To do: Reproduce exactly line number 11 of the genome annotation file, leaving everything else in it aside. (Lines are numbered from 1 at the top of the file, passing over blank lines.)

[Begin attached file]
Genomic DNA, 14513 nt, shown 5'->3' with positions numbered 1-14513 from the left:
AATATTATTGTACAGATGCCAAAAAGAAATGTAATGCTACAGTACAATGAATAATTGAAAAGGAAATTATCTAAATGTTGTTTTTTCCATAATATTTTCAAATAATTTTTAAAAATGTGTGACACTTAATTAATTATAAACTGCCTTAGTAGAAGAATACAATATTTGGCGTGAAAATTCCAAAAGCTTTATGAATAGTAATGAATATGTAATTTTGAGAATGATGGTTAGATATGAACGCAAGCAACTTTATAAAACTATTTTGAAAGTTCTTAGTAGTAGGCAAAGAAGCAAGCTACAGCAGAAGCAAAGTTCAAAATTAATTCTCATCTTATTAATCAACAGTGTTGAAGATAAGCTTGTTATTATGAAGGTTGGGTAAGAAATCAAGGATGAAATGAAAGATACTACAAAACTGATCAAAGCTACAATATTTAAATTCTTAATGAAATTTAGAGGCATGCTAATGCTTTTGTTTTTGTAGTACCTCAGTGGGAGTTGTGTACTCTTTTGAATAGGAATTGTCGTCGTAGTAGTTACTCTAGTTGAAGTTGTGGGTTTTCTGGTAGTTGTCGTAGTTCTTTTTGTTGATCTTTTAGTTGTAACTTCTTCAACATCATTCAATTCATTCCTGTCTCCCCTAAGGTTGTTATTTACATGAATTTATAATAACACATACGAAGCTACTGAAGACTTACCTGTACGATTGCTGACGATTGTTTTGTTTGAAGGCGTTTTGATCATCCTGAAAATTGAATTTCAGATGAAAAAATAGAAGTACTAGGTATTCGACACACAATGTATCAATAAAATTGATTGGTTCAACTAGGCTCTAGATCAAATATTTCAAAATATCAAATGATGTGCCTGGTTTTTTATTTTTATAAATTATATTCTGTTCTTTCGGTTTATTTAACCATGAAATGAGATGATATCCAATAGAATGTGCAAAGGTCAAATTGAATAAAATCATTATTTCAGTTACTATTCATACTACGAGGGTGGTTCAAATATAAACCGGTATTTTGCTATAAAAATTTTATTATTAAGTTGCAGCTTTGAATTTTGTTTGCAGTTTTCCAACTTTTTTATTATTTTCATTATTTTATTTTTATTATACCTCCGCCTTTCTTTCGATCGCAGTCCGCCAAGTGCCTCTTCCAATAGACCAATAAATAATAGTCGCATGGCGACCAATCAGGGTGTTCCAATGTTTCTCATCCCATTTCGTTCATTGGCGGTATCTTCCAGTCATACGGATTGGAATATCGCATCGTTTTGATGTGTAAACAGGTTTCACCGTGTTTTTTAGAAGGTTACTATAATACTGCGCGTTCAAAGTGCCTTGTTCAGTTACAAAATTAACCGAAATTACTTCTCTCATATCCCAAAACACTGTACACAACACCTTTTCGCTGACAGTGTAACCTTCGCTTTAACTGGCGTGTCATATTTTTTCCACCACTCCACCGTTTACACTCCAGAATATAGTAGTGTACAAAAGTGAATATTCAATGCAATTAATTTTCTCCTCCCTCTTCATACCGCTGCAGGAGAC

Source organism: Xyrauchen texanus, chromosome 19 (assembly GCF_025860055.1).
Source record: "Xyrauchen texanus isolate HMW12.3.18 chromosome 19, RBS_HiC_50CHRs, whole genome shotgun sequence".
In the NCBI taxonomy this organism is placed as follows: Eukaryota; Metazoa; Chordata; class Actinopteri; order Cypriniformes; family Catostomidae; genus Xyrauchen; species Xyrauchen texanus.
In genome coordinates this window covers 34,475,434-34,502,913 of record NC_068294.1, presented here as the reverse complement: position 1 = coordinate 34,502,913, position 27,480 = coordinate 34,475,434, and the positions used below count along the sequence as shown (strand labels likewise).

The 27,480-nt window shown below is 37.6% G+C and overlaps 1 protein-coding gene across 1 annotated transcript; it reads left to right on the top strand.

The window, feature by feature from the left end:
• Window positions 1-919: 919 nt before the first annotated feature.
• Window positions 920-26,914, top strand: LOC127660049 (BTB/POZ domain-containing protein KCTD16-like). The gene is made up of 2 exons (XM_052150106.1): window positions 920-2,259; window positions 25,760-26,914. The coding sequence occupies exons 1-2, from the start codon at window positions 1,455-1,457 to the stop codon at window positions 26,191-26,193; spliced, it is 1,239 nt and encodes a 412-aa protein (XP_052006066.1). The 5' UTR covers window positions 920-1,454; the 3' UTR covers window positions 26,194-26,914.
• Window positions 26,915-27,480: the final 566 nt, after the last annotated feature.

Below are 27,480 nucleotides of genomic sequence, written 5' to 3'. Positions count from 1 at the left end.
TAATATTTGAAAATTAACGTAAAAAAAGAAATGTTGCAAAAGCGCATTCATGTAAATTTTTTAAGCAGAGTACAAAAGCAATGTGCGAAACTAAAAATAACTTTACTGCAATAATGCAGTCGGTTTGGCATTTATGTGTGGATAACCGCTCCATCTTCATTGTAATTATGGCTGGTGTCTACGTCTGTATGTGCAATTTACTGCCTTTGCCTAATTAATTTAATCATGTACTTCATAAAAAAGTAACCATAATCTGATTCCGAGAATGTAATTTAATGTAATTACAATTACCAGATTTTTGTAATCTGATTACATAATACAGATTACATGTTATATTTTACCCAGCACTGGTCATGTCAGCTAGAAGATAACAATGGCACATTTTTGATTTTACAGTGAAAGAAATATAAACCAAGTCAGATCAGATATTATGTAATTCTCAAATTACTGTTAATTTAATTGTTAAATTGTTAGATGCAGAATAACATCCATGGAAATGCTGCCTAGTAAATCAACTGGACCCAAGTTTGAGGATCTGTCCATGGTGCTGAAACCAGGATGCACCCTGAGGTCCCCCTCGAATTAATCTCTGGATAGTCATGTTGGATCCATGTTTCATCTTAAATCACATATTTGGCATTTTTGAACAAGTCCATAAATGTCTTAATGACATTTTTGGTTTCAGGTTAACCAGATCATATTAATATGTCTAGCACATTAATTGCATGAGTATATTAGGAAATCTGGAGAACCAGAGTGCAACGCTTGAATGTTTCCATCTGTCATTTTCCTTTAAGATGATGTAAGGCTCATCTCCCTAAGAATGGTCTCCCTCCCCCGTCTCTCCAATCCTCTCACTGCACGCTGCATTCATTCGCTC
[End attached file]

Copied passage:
• Window positions 26,915-27,480: the final 566 nt, after the last annotated feature.